Oct
17

Breathing in Weightlifting

By

Breathing LiftWe almost have a joke in our gym. I say almost, because it might be true in most cases, but we say this phrase so much that it makes us laugh almost every time one of our coaches blurts it out.

“It’s all comes back to breathing”

Breathing it seems has become a panacea of sorts to nearly all that ails us, our clients, and my athletes.

  • Bad squat mobility: Breathing.
  • Bad shoulder position: Breathing.
  • Back Pain: Breathing.

I am not exaggerating when I say that most (not all) problems that we encounter can be fixed or improved by breathing better.

It’s all about the diaphragm.

Much of my understanding of breathing better comes from the Postural Restoration Institute, and to a great extent conversations with Mike Robertson, Bill Hartman and Eric Oetter of IFAST, and my own teammate, Rod Root.

In a nutshell Postural Restoration Institute says that we are all asymmetrical. We have two arms, two legs, two eyes, two ears, but not all is equal when it comes to the diaphragm. We have one heart on the left/central part of our body making our diaphragm flatter on the left side, liver beneath the diaphragm on the right creating a domed and more powerful side, along with other diaphragmatic differences such as more crural attachments on the lumbar spine, right versus left lung control, and lung structure.

This asymmetrical nature of the diaphragm means that structures above and below are actually in patterns of compensation, to remain in a completely “neutral” position. A couple examples are below.

The nature of the diaphragm is such that most people have a pelvis that is rotated towards the right, meaning tighter right adductors.

The nature of compensation above the diaphragm means that many people have a right shoulder that is naturally in internal rotation.

(Note: Both of these issues are important considerations when it comes to training weightlifters, very important.)

Diaphragm in athletes

Lower-Cross-Syndrome

To breathe better, as I know it means teaching your diaphragm to work better, or in many cases to work at all.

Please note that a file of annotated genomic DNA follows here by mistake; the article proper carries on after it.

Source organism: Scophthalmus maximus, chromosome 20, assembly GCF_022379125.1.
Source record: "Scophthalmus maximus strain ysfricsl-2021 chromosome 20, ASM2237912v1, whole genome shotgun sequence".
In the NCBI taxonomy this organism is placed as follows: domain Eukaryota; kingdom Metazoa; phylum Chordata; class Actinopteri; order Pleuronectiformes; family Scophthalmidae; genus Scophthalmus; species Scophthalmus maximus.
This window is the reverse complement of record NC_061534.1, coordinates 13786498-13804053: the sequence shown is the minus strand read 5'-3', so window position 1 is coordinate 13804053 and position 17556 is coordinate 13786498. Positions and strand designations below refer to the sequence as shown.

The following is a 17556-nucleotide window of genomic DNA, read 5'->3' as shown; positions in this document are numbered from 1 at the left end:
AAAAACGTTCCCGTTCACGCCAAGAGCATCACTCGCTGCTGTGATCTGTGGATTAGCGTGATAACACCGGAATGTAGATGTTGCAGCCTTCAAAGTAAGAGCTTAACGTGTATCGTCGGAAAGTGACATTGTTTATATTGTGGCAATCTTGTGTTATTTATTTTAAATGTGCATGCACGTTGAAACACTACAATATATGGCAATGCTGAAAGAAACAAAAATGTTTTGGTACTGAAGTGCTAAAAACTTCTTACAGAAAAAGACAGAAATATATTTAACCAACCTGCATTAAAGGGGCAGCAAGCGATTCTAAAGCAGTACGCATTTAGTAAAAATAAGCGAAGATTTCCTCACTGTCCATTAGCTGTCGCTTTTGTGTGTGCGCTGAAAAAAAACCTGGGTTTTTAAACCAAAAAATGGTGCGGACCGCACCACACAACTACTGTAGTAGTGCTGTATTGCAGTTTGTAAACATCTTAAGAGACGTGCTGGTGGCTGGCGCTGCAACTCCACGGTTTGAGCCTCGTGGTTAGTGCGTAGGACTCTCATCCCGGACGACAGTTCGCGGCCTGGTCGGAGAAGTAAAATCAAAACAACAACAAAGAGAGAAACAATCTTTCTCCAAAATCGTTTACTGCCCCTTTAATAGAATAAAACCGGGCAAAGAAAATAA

Most athletes that I run into are in an extended posture, accentuated lordosis of the lumbar spine, anterior tilt of the pelvis, and flared lower ribs etc. This posture is also known as Janda’s Lower cross syndrome, characterized by muscles that are overly tonic and or phasic (tight hip flexors and erectors, weak gluteals and abdominals) By nature this posture of extension/lower cross generally means that the diaphragm is inhibited.

Another piece of the PRI puzzle is this idea right here.

An extension posture means that the top of your core (your diaphgram) is not facing the bottom of your core (the pelvic floor) and creating pressure in the core is much more difficult to do.

Breathing in weightlifting

Look back a second through this article and notice the things that we automatically associate with breathing in my gym.

Bad squat mobility.

Poor shoulder positioning.

Back pain.

Now think about the problems most common in weightlifters.

Bad Squat Mobility: overly tight hip flexors due to Janda’s lower cross syndrome (and an inhibited diaphragm) keeping you from achieving depth on your squat.

Poor Shoulder Positioning: Increased internal rotation at the right shoulder means less ability to get in strong and stable overhead position and poor scapular movement when going overhead.

Back Pain: Lower cross syndrome placing extra load on your spinal erectors and creating a greater shear force in squatting due to excessive lordosis.

Wouldn’t you know it, many of the problems of weightlifters can come back to poor breathing mechanics.

I am no expert in the vast knowledge that the Postural Restoration Institute drops on their students, but one great thing that I have picked up, that you can pick up RIGHT NOW to improve your performance in weightlifting is the following video.

This movement is in my program, and the program of every weightlifter and athlete we have. This stuff is too important to not address.

Bonus: Why else does this stuff matter?

Okay so we talked about pain, maybe you don’t have any worries about any of those pieces of the puzzle. Why else should you care about the performance of your diaphragm?

Because you want to lift big weights that’s why. Check out the video below and see what a healthy diaphragm can do when going for big weights.

Conclusion

I am no expert, nor have I had any formal experience with PRI. I just know this stuff works, I am healthier and I am stronger than I have ever been partly because I have been so focused on fixing these issues in myself.

Eric Cressey is an expert in PRI techniques and he has a free video out this week addressing the importance of breathing to a much better degree than I can.

Eric Cressey: Breathe Better, Move Better

Seriously check out the video from someone way smarter than me to see some really great info

 

  • Rod Root

    Great read, my friend!

  • Ines Subashka

    Great post! :))